My name, you ask? What do you want my name for? That hardly holds any significance. If anything, let me tell you what I am and how I look. I’m middle-aged, around forty years of age (no one in my family remembers the exact date of my birth), with a slight paunch, drooping shoulders, and a head that’s getting bald with every passing day. I am dark, around five feet nine inches tall, and keep a beard which has gone completely white with time, at odds with the hair on my head, which is still more black than white. People, intrigued by this peculiar contrast, ask me whether I dye my hair, to which I can think of no reply.
My family has been a family of farmers; since generations, we have known no other means of livelihood. But now the times have changed. With big landlords eager to get hold of as much land as possible, ready to pay amounts which are too hard to refuse for people like us who never know what tomorrow would bring, its very rare for a man with meagre land holdings to get enough to pass his days. He has to look for a new job, that too in a place where they are hard to come by.
I got a job in one of the many multiplexes that have come up in this little town over the last few years. My task, as they told me, was to maintain cleanliness in and around the place. I am not the only one assigned this responsibility, there are a few others who work with me, and together we clean the floors of the porch, the lobby, and also the toilets, once in the morning at nine, and then in the evening at four. The building is huge, with two floors, there’s a lot of ground to be covered, and it turns out to be a tiring task, especially because we rid the floors of dust with a broom first, and then polish it by wiping it with phenyl and water. To make it shine. As the manager, our boss, likes it. We also, along with the above, hold the responsibility of cleaning the halls between shows, empty coke glasses, food packages and popcorn strewed here and there. But that doesn’t take much time.
As the oldest among the workers, and the one who looks most reliable, I have also been given an additional piece of work. On weekends, in the evening, just outside the entrance to the halls, they have a music show. A bunch of youngsters, all of whom look like they have just got out of their beds, come together and sing noisy, mostly English songs. My job is to assemble the equipment before the shows starts and dissemble it after it ends – the stand on which they keep the keyboard, the drum set, the huge black speakers, the microphones.
It isn’t something that takes too much effort, just fifteen minutes before and after. But what’s exhausting about the task is the wait, to stand there and wait for the show to get over, to hope that the song they are playing will be their last for the evening. When the rains are around, I can’t even leave the place for a moment, lest it starts pouring suddenly and the equipment needs to be replaced to safety. The manager thinks me responsible, and I’m too eager not to lose his confidence. So, I sit in a corner and wait.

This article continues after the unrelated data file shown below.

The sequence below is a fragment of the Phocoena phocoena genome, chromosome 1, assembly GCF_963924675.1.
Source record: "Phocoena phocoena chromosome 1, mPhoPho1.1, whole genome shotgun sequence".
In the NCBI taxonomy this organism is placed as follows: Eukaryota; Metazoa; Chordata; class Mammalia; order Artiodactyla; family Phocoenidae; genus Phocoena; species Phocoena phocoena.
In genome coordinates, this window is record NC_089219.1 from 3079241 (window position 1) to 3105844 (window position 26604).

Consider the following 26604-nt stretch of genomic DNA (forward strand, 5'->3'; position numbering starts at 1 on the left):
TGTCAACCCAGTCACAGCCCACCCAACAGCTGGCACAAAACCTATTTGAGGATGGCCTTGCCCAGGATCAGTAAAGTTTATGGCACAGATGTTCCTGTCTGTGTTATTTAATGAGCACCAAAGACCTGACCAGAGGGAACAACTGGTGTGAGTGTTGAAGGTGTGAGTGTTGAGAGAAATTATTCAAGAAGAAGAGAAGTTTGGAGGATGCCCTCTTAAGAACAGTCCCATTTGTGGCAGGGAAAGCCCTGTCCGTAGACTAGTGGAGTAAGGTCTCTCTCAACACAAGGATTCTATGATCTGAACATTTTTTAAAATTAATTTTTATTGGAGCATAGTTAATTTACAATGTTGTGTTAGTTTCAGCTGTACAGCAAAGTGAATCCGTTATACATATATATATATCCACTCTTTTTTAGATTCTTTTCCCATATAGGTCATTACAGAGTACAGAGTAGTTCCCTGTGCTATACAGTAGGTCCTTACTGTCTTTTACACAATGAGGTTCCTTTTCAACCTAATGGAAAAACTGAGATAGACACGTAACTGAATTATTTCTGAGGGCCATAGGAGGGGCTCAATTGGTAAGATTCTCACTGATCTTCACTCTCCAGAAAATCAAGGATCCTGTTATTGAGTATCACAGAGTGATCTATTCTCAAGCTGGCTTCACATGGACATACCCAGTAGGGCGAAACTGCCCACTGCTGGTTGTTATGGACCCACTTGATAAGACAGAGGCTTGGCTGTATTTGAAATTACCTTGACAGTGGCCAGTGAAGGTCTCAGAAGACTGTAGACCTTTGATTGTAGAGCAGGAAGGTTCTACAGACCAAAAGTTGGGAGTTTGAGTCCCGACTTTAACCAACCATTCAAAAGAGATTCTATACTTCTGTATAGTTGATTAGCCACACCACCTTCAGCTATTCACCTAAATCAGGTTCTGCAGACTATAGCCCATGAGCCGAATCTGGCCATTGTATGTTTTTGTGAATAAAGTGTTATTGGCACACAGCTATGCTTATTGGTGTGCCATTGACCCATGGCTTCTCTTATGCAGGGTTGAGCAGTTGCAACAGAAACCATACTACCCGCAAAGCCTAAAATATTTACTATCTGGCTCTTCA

I sit there and look around, the players - working away at their instruments, looking absorbed and lost in the music, smoking cigarettes without break, one after the other, the crowd – people eating at the cafeteria just behind, more youngsters, some standing and some sitting on the floor, listening to the music, many of them constantly smoking as well, and then there are, of course, the people who are here to watch a film, who just pass by, some pausing to listen to the music for a while.
The variety of people that can be seen near the place is quite remarkable, there are all kinds – boys and girls dressed for their evening out, company executives just back from office, uncles and aunties who wonder what the fuss is all about, and very old men and women, who don’t give the band as much as a glance. Yet, they are all together there, who have come to this multiplex for some form of enjoyment or the other.
Somewhere between ten and ten thirty, the band stops playing. I, in anticipation, go into the crowd and stand there much before that, hoping that they would wind up soon. This is the most difficult part of the waiting, it’s late and I am desperate to get back home. I can see a few eyes turning towards me, giving me a cursory glance, wondering whether I too was there for the music, and I’m conscious of the fact that here, where almost everyone is dressed to kill, having a good time, I look odd, a man who doesn’t belong, maybe even a blot on the landscape. But it hardly bothers me.
When it’s all over, and the whole place seems immersed in sudden, complete silence once more, I pick up everything from the stage and put it inside the store room.
My work for the day is over, and I leave on my bicycle, for my home in a village just a few kilometres away.
This is what I do. Clean. Assemble. Dissemble.